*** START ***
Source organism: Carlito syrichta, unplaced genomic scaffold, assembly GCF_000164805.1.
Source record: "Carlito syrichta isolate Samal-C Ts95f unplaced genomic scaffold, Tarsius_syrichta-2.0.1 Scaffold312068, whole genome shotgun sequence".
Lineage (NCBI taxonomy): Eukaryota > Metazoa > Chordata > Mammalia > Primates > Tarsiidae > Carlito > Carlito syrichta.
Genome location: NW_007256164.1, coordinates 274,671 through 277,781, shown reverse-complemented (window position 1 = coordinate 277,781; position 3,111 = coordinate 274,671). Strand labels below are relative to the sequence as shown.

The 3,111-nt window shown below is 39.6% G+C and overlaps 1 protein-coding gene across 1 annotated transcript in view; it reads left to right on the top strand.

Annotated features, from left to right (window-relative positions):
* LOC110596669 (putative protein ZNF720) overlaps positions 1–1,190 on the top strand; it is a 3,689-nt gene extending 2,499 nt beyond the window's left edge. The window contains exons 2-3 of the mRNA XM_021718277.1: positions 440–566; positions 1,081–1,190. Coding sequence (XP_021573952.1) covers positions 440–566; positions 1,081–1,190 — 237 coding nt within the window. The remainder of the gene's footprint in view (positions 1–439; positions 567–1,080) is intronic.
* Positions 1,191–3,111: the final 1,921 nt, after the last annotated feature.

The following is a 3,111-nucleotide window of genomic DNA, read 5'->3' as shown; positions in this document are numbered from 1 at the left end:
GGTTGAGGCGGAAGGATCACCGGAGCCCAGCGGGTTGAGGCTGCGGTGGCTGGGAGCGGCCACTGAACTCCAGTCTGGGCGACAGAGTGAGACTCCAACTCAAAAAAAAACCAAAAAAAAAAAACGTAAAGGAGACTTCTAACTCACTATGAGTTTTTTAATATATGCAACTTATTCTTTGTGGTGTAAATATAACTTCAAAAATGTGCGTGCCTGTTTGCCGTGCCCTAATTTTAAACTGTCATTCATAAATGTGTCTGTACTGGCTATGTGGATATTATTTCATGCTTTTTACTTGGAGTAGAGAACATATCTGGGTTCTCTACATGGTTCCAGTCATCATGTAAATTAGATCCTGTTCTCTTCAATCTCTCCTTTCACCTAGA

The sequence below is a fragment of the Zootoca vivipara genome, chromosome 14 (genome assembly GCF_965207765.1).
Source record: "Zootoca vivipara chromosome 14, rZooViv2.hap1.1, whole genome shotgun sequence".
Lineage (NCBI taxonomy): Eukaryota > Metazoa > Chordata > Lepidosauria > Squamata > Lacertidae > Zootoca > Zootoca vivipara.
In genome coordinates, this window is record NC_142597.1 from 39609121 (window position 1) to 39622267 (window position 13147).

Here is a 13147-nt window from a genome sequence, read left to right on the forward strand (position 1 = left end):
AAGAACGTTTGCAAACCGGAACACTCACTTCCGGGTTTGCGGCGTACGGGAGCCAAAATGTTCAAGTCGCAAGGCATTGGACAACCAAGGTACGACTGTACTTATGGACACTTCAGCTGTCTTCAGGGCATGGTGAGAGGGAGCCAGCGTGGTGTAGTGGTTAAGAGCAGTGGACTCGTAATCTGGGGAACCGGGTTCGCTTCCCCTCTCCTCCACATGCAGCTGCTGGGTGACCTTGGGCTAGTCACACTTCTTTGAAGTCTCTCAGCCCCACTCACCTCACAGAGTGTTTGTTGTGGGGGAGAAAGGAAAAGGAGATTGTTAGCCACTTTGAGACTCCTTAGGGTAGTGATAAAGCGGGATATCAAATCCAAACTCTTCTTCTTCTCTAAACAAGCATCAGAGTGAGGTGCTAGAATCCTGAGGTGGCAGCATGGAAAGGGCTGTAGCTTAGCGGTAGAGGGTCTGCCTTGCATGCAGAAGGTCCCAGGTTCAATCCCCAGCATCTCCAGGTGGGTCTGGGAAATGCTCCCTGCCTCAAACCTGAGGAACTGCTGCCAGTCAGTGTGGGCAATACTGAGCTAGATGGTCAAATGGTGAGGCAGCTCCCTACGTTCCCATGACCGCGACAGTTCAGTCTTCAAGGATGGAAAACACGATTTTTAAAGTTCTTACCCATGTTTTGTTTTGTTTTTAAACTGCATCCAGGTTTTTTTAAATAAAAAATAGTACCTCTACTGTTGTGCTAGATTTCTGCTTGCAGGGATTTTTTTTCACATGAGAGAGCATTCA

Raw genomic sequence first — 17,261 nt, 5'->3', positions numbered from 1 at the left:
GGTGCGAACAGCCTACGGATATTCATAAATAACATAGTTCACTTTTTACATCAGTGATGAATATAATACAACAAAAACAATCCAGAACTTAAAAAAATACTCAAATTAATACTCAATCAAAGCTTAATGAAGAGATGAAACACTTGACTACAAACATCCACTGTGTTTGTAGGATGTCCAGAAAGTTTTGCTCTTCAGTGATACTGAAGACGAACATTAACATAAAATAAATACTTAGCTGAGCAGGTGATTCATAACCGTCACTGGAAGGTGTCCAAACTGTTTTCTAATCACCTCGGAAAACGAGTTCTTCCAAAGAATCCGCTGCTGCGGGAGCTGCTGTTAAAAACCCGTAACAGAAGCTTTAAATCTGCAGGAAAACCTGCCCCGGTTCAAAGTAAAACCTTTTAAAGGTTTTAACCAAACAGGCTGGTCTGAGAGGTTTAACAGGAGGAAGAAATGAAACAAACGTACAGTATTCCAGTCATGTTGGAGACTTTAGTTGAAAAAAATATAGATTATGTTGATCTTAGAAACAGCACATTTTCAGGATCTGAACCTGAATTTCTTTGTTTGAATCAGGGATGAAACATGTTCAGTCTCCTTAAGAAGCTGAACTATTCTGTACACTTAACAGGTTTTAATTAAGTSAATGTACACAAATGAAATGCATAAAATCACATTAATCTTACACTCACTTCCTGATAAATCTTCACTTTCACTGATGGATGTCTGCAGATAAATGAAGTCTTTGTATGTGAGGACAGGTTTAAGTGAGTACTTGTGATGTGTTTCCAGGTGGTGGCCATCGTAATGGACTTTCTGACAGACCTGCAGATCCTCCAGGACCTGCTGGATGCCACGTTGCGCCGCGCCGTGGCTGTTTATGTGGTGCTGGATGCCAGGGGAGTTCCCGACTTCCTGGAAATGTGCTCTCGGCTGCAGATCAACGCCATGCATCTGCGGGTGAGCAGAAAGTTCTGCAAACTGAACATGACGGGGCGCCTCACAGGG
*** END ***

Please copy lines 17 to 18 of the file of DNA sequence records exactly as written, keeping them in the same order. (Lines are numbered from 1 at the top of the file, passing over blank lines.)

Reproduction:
Raw genomic sequence first — 17,261 nt, 5'->3', positions numbered from 1 at the left:
GGTGCGAACAGCCTACGGATATTCATAAATAACATAGTTCACTTTTTACATCAGTGATGAATATAATACAACAAAAACAATCCAGAACTTAAAAAAATACTCAAATTAATACTCAATCAAAGCTTAATGAAGAGATGAAACACTTGACTACAAACATCCACTGTGTTTGTAGGATGTCCAGAAAGTTTTGCTCTTCAGTGATACTGAAGACGAACATTAACATAAAATAAATACTTAGCTGAGCAGGTGATTCATAACCGTCACTGGAAGGTGTCCAAACTGTTTTCTAATCACCTCGGAAAACGAGTTCTTCCAAAGAATCCGCTGCTGCGGGAGCTGCTGTTAAAAACCCGTAACAGAAGCTTTAAATCTGCAGGAAAACCTGCCCCGGTTCAAAGTAAAACCTTTTAAAGGTTTTAACCAAACAGGCTGGTCTGAGAGGTTTAACAGGAGGAAGAAATGAAACAAACGTACAGTATTCCAGTCATGTTGGAGACTTTAGTTGAAAAAAATATAGATTATGTTGATCTTAGAAACAGCACATTTTCAGGATCTGAACCTGAATTTCTTTGTTTGAATCAGGGATGAAACATGTTCAGTCTCCTTAAGAAGCTGAACTATTCTGTACACTTAACAGGTTTTAATTAAGTSAATGTACACAAATGAAATGCATAAAATCACATTAATCTTACACTCACTTCCTGATAAATCTTCACTTTCACTGATGGATGTCTGCAGATAAATGAAGTCTTTGTATGTGAGGACAGGTTTAAGTGAGTACTTGTGATGTGTTTCCAGGTGGTGGCCATCGTAATGGACTTTCTGACAGACCTGCAGATCCTCCAGGACCTGCTGGATGCCACGTTGCGCCGCGCCGTGGCTGTTTATGTGGTGCTGGATGCCAGGGGAGTTCCCGACTTCCTGGAAATGTGCTCTCGGCTGCAGATCAACGCCATGCATCTGCGGGTGAGCAGAAAGTTCTGCAAACTGAACATGACGGGGCGCCTCACAGGG